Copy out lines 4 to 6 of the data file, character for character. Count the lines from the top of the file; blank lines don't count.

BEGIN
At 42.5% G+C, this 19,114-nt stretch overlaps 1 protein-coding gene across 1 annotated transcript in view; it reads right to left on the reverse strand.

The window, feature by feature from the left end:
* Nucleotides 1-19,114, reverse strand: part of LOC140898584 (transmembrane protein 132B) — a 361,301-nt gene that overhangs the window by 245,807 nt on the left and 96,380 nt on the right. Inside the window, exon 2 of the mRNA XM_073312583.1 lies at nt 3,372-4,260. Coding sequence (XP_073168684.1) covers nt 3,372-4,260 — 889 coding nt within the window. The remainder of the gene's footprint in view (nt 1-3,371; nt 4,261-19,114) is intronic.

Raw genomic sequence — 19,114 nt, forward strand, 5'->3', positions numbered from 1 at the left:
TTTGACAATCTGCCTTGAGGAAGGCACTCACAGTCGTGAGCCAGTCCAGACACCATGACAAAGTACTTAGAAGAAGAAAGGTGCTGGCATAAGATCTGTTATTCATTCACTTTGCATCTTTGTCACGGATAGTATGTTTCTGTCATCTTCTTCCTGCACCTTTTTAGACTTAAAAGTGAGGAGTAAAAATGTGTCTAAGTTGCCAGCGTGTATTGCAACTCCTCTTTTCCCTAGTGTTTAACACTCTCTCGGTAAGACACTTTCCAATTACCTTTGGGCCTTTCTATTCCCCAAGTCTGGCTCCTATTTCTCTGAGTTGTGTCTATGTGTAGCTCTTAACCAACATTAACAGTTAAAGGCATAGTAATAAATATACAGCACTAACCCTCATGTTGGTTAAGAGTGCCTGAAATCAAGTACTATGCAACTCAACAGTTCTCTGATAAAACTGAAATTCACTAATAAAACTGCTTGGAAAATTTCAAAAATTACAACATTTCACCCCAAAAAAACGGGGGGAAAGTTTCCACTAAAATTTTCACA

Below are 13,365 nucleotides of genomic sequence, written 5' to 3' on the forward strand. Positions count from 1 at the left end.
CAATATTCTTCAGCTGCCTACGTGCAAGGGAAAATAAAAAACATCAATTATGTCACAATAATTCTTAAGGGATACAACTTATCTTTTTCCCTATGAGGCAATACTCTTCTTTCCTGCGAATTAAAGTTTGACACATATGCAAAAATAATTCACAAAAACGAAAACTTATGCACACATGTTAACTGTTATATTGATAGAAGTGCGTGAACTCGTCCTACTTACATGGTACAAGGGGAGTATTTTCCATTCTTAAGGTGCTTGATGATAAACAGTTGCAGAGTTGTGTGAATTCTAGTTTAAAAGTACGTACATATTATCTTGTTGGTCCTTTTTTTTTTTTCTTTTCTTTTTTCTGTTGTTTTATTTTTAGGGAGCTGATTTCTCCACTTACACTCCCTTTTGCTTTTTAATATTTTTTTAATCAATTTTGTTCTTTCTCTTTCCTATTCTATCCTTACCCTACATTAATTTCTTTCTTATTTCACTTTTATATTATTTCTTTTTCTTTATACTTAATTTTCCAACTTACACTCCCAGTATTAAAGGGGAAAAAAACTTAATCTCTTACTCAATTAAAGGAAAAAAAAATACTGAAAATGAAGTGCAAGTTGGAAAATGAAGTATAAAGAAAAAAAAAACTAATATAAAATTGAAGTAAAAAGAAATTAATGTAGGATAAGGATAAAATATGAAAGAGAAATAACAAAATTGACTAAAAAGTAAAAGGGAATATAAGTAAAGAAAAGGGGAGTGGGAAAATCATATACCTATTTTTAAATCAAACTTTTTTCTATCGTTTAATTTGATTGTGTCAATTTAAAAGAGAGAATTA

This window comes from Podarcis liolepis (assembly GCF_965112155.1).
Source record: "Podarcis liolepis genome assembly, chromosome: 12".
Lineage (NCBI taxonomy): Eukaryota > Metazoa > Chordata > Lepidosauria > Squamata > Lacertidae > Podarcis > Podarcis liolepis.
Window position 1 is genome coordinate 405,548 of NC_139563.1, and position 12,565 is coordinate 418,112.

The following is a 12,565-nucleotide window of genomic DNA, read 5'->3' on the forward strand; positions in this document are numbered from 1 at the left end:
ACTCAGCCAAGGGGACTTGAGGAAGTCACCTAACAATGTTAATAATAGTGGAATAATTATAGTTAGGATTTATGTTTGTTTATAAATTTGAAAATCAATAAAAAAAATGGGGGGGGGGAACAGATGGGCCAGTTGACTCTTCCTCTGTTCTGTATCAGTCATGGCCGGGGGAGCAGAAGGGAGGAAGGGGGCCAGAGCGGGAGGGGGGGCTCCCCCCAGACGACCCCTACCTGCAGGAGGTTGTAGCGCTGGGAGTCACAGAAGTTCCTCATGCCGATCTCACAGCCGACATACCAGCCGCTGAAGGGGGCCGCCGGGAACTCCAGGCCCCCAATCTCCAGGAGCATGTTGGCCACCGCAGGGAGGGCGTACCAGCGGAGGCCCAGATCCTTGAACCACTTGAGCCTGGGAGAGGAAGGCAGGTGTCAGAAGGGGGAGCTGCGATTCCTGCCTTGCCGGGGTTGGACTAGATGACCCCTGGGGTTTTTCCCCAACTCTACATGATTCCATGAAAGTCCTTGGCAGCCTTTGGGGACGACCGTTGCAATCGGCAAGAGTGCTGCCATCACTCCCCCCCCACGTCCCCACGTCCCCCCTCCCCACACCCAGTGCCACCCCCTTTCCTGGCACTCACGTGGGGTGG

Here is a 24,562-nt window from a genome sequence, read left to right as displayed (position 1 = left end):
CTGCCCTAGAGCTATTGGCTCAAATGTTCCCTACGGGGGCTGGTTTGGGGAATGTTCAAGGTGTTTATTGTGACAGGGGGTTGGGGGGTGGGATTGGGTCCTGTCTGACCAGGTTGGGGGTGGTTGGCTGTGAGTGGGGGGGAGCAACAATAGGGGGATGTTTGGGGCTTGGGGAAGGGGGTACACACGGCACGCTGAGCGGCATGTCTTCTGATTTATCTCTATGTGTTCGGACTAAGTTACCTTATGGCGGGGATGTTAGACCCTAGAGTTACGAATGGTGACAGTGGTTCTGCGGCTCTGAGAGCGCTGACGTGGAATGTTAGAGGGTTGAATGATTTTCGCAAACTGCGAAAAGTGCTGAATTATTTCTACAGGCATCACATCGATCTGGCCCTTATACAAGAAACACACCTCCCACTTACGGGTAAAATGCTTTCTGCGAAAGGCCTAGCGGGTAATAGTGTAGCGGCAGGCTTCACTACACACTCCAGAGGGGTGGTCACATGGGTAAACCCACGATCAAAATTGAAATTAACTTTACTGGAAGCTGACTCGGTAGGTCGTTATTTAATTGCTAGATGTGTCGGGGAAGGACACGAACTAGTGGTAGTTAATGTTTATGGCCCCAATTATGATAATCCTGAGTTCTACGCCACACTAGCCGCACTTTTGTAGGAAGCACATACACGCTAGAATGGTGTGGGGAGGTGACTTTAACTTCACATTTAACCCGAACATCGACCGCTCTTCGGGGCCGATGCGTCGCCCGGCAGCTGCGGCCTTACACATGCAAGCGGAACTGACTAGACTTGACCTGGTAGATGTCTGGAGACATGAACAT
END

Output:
Raw genomic sequence — 19,114 nt, forward strand, 5'->3', positions numbered from 1 at the left:
TTTGACAATCTGCCTTGAGGAAGGCACTCACAGTCGTGAGCCAGTCCAGACACCATGACAAAGTACTTAGAAGAAGAAAGGTGCTGGCATAAGATCTGTTATTCATTCACTTTGCATCTTTGTCACGGATAGTATGTTTCTGTCATCTTCTTCCTGCACCTTTTTAGACTTAAAAGTGAGGAGTAAAAATGTGTCTAAGTTGCCAGCGTGTATTGCAACTCCTCTTTTCCCTAGTGTTTAACACTCTCTCGGTAAGACACTTTCCAATTACCTTTGGGCCTTTCTATTCCCCAAGTCTGGCTCCTATTTCTCTGAGTTGTGTCTATGTGTAGCTCTTAACCAACATTAACAGTTAAAGGCATAGTAATAAATATACAGCACTAACCCTCATGTTGGTTAAGAGTGCCTGAAATCAAGTACTATGCAACTCAACAGTTCTCTGATAAAACTGAAATTCACTAATAAAACTGCTTGGAAAATTTCAAAAATTACAACATTTCACCCCAAAAAAACGGGGGGAAAGTTTCCACTAAAATTTTCACA

Below are 13,365 nucleotides of genomic sequence, written 5' to 3' on the forward strand. Positions count from 1 at the left end.